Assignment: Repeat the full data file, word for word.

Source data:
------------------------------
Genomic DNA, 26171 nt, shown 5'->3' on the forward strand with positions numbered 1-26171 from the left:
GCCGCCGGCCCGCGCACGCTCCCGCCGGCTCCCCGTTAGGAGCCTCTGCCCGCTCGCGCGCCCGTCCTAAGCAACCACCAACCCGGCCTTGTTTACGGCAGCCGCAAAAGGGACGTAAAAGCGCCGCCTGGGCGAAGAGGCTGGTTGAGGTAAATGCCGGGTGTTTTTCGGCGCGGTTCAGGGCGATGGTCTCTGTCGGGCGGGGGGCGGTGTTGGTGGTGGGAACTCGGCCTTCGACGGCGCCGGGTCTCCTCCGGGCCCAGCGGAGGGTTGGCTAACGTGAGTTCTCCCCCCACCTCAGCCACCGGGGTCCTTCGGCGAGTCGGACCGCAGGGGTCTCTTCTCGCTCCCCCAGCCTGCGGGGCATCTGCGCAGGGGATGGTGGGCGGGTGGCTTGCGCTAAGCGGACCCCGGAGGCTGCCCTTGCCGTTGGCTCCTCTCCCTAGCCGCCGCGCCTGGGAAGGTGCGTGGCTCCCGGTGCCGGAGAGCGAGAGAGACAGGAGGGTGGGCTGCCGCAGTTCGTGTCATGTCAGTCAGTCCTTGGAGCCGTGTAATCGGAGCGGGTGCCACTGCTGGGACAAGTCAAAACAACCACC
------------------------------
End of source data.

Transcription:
Genomic DNA, 26171 nt, shown 5'->3' on the forward strand with positions numbered 1-26171 from the left:
GCCGCCGGCCCGCGCACGCTCCCGCCGGCTCCCCGTTAGGAGCCTCTGCCCGCTCGCGCGCCCGTCCTAAGCAACCACCAACCCGGCCTTGTTTACGGCAGCCGCAAAAGGGACGTAAAAGCGCCGCCTGGGCGAAGAGGCTGGTTGAGGTAAATGCCGGGTGTTTTTCGGCGCGGTTCAGGGCGATGGTCTCTGTCGGGCGGGGGGCGGTGTTGGTGGTGGGAACTCGGCCTTCGACGGCGCCGGGTCTCCTCCGGGCCCAGCGGAGGGTTGGCTAACGTGAGTTCTCCCCCCACCTCAGCCACCGGGGTCCTTCGGCGAGTCGGACCGCAGGGGTCTCTTCTCGCTCCCCCAGCCTGCGGGGCATCTGCGCAGGGGATGGTGGGCGGGTGGCTTGCGCTAAGCGGACCCCGGAGGCTGCCCTTGCCGTTGGCTCCTCTCCCTAGCCGCCGCGCCTGGGAAGGTGCGTGGCTCCCGGTGCCGGAGAGCGAGAGAGACAGGAGGGTGGGCTGCCGCAGTTCGTGTCATGTCAGTCAGTCCTTGGAGCCGTGTAATCGGAGCGGGTGCCACTGCTGGGACAAGTCAAAACAACCACC